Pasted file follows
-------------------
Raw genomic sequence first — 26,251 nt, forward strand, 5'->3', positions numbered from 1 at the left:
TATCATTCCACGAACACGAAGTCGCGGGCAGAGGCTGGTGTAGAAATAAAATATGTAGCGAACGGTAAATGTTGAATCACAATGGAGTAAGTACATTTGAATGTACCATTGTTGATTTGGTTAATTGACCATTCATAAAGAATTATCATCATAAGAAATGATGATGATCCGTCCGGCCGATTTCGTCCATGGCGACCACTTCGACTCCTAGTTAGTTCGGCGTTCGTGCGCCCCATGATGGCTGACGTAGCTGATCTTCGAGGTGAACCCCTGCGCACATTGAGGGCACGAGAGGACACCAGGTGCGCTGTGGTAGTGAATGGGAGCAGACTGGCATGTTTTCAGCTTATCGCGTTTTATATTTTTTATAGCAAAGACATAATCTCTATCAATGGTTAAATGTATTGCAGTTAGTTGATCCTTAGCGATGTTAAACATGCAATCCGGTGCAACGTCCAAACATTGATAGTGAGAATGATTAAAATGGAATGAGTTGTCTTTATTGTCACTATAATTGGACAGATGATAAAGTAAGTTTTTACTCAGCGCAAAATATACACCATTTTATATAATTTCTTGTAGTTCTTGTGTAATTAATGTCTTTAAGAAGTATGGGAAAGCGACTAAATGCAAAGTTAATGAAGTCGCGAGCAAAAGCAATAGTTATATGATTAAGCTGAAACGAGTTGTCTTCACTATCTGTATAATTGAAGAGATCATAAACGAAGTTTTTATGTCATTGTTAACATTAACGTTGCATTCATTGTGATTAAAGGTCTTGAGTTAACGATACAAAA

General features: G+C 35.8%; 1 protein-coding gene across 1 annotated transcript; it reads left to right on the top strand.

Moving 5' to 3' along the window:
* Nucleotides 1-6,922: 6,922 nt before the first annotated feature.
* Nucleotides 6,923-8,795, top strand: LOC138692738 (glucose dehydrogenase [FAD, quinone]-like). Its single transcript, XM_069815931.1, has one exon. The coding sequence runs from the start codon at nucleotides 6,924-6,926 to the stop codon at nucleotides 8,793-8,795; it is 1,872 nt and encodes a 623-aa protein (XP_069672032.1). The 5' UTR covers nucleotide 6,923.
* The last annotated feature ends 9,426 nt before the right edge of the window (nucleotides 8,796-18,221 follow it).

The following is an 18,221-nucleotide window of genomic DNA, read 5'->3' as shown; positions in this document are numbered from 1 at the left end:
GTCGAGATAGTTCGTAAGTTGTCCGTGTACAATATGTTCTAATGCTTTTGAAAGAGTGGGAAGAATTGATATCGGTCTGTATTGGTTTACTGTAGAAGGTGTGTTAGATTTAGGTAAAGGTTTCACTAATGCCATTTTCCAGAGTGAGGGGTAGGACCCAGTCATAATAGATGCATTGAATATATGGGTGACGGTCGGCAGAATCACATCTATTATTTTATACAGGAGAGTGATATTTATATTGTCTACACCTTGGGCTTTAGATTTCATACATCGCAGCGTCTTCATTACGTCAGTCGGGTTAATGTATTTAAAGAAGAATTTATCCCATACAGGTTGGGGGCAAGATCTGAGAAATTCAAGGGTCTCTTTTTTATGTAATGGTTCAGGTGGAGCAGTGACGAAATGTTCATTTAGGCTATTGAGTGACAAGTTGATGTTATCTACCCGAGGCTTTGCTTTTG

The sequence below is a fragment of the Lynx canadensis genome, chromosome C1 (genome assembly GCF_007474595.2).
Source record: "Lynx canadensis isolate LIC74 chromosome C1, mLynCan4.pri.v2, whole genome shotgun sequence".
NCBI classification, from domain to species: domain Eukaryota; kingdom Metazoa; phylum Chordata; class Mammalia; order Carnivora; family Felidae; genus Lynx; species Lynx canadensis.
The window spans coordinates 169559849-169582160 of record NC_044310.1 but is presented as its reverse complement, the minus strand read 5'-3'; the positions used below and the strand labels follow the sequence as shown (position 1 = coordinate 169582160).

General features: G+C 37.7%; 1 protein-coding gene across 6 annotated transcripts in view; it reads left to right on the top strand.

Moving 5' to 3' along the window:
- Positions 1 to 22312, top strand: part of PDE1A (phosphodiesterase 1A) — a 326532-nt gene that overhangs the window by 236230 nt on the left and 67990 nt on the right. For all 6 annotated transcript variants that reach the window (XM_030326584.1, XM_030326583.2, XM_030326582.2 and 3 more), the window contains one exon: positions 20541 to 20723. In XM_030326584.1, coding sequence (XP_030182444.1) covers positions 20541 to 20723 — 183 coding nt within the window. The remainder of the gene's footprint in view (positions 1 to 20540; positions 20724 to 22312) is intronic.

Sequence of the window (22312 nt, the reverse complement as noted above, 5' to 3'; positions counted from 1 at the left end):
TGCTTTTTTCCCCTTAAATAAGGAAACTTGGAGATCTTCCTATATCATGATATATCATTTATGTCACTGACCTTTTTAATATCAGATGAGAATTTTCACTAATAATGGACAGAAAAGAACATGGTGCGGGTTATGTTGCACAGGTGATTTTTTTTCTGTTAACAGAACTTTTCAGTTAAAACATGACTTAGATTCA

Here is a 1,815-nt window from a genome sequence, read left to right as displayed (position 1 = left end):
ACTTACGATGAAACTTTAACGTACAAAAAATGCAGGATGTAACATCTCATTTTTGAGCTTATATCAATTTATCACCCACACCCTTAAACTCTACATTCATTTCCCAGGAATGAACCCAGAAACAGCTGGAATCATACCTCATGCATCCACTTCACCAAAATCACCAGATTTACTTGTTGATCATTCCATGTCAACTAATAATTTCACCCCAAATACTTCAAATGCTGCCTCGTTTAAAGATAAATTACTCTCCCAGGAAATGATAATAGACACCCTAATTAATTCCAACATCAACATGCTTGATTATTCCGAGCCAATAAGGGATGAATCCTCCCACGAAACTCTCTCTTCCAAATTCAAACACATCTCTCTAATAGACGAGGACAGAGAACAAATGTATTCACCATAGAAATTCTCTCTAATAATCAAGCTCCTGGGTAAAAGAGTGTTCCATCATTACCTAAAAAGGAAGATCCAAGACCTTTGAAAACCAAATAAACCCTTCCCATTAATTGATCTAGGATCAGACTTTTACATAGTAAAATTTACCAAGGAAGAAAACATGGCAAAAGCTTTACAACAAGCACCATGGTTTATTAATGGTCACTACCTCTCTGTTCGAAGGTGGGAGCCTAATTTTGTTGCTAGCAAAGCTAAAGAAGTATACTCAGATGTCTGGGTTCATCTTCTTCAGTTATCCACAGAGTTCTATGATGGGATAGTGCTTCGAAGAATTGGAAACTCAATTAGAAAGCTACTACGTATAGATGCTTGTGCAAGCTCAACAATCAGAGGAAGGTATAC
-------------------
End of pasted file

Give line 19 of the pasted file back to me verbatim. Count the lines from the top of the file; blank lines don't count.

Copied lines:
Here is a 1,815-nt window from a genome sequence, read left to right as displayed (position 1 = left end):